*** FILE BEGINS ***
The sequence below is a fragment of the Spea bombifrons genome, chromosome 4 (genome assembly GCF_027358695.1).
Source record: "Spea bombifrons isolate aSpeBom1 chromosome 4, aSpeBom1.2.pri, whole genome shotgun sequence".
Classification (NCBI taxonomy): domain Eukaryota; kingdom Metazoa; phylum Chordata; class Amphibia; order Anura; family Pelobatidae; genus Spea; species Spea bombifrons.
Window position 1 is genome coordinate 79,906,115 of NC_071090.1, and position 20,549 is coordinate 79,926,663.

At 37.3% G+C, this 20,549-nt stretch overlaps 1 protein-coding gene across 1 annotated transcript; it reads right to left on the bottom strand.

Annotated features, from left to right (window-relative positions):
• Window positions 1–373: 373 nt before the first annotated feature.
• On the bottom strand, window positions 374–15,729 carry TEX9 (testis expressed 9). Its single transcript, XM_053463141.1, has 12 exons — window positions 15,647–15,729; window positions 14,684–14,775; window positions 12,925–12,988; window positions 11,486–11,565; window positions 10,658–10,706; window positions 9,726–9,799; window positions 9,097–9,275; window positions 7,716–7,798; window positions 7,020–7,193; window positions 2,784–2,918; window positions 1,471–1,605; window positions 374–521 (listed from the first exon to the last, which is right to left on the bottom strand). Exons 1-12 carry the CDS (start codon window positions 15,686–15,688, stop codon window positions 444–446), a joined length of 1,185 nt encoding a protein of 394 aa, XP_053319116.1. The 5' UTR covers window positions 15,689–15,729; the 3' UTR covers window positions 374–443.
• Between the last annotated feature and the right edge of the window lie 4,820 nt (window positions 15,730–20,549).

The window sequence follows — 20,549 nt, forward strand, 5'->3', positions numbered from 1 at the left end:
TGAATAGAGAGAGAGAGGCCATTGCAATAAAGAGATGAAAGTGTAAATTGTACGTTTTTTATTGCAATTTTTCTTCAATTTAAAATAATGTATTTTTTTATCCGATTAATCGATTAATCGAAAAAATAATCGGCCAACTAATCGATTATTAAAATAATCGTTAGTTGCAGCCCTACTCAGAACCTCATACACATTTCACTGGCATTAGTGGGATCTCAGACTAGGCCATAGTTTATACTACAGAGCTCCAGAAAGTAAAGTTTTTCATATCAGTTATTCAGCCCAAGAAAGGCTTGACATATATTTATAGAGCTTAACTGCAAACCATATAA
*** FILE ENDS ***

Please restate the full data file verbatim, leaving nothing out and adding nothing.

The sequence below is a fragment of the Spea bombifrons genome, chromosome 4 (genome assembly GCF_027358695.1).
Source record: "Spea bombifrons isolate aSpeBom1 chromosome 4, aSpeBom1.2.pri, whole genome shotgun sequence".
Classification (NCBI taxonomy): domain Eukaryota; kingdom Metazoa; phylum Chordata; class Amphibia; order Anura; family Pelobatidae; genus Spea; species Spea bombifrons.
Window position 1 is genome coordinate 79,906,115 of NC_071090.1, and position 20,549 is coordinate 79,926,663.

At 37.3% G+C, this 20,549-nt stretch overlaps 1 protein-coding gene across 1 annotated transcript; it reads right to left on the bottom strand.

Annotated features, from left to right (window-relative positions):
• Window positions 1–373: 373 nt before the first annotated feature.
• On the bottom strand, window positions 374–15,729 carry TEX9 (testis expressed 9). Its single transcript, XM_053463141.1, has 12 exons — window positions 15,647–15,729; window positions 14,684–14,775; window positions 12,925–12,988; window positions 11,486–11,565; window positions 10,658–10,706; window positions 9,726–9,799; window positions 9,097–9,275; window positions 7,716–7,798; window positions 7,020–7,193; window positions 2,784–2,918; window positions 1,471–1,605; window positions 374–521 (listed from the first exon to the last, which is right to left on the bottom strand). Exons 1-12 carry the CDS (start codon window positions 15,686–15,688, stop codon window positions 444–446), a joined length of 1,185 nt encoding a protein of 394 aa, XP_053319116.1. The 5' UTR covers window positions 15,689–15,729; the 3' UTR covers window positions 374–443.
• Between the last annotated feature and the right edge of the window lie 4,820 nt (window positions 15,730–20,549).

The window sequence follows — 20,549 nt, forward strand, 5'->3', positions numbered from 1 at the left end:
TGAATAGAGAGAGAGAGGCCATTGCAATAAAGAGATGAAAGTGTAAATTGTACGTTTTTTATTGCAATTTTTCTTCAATTTAAAATAATGTATTTTTTTATCCGATTAATCGATTAATCGAAAAAATAATCGGCCAACTAATCGATTATTAAAATAATCGTTAGTTGCAGCCCTACTCAGAACCTCATACACATTTCACTGGCATTAGTGGGATCTCAGACTAGGCCATAGTTTATACTACAGAGCTCCAGAAAGTAAAGTTTTTCATATCAGTTATTCAGCCCAAGAAAGGCTTGACATATATTTATAGAGCTTAACTGCAAACCATATAA